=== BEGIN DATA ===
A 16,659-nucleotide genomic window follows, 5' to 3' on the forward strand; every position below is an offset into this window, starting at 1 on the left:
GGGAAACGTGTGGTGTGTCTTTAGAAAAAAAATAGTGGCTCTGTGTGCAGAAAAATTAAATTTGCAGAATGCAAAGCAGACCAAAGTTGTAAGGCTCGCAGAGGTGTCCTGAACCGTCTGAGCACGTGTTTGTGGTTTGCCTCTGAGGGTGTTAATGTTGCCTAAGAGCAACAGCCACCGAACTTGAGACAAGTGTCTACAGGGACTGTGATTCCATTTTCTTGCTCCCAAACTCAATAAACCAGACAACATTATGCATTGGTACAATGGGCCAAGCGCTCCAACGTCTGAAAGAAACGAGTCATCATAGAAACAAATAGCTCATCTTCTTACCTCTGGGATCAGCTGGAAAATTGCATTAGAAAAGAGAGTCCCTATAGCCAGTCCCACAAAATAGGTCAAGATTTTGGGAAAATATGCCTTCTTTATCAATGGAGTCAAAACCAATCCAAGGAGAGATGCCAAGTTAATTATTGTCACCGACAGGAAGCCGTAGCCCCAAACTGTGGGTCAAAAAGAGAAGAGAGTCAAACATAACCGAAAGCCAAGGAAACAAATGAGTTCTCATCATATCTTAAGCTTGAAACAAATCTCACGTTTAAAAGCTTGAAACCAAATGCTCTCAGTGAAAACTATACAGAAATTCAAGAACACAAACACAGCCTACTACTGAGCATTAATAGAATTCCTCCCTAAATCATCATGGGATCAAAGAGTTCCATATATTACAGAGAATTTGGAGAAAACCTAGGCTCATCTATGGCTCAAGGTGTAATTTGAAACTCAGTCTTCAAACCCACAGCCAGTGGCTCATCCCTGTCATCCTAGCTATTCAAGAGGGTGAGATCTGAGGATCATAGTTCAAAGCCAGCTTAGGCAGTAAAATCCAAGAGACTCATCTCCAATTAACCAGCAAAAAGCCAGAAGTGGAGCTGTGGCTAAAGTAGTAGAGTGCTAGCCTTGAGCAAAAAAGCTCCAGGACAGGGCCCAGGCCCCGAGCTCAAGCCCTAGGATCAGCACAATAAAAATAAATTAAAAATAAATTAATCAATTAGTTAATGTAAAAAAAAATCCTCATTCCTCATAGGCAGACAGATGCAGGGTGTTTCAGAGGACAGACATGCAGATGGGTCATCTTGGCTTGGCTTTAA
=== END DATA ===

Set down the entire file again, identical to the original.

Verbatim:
A 16,659-nucleotide genomic window follows, 5' to 3' on the forward strand; every position below is an offset into this window, starting at 1 on the left:
GGGAAACGTGTGGTGTGTCTTTAGAAAAAAAATAGTGGCTCTGTGTGCAGAAAAATTAAATTTGCAGAATGCAAAGCAGACCAAAGTTGTAAGGCTCGCAGAGGTGTCCTGAACCGTCTGAGCACGTGTTTGTGGTTTGCCTCTGAGGGTGTTAATGTTGCCTAAGAGCAACAGCCACCGAACTTGAGACAAGTGTCTACAGGGACTGTGATTCCATTTTCTTGCTCCCAAACTCAATAAACCAGACAACATTATGCATTGGTACAATGGGCCAAGCGCTCCAACGTCTGAAAGAAACGAGTCATCATAGAAACAAATAGCTCATCTTCTTACCTCTGGGATCAGCTGGAAAATTGCATTAGAAAAGAGAGTCCCTATAGCCAGTCCCACAAAATAGGTCAAGATTTTGGGAAAATATGCCTTCTTTATCAATGGAGTCAAAACCAATCCAAGGAGAGATGCCAAGTTAATTATTGTCACCGACAGGAAGCCGTAGCCCCAAACTGTGGGTCAAAAAGAGAAGAGAGTCAAACATAACCGAAAGCCAAGGAAACAAATGAGTTCTCATCATATCTTAAGCTTGAAACAAATCTCACGTTTAAAAGCTTGAAACCAAATGCTCTCAGTGAAAACTATACAGAAATTCAAGAACACAAACACAGCCTACTACTGAGCATTAATAGAATTCCTCCCTAAATCATCATGGGATCAAAGAGTTCCATATATTACAGAGAATTTGGAGAAAACCTAGGCTCATCTATGGCTCAAGGTGTAATTTGAAACTCAGTCTTCAAACCCACAGCCAGTGGCTCATCCCTGTCATCCTAGCTATTCAAGAGGGTGAGATCTGAGGATCATAGTTCAAAGCCAGCTTAGGCAGTAAAATCCAAGAGACTCATCTCCAATTAACCAGCAAAAAGCCAGAAGTGGAGCTGTGGCTAAAGTAGTAGAGTGCTAGCCTTGAGCAAAAAAGCTCCAGGACAGGGCCCAGGCCCCGAGCTCAAGCCCTAGGATCAGCACAATAAAAATAAATTAAAAATAAATTAATCAATTAGTTAATGTAAAAAAAAATCCTCATTCCTCATAGGCAGACAGATGCAGGGTGTTTCAGAGGACAGACATGCAGATGGGTCATCTTGGCTTGGCTTTAA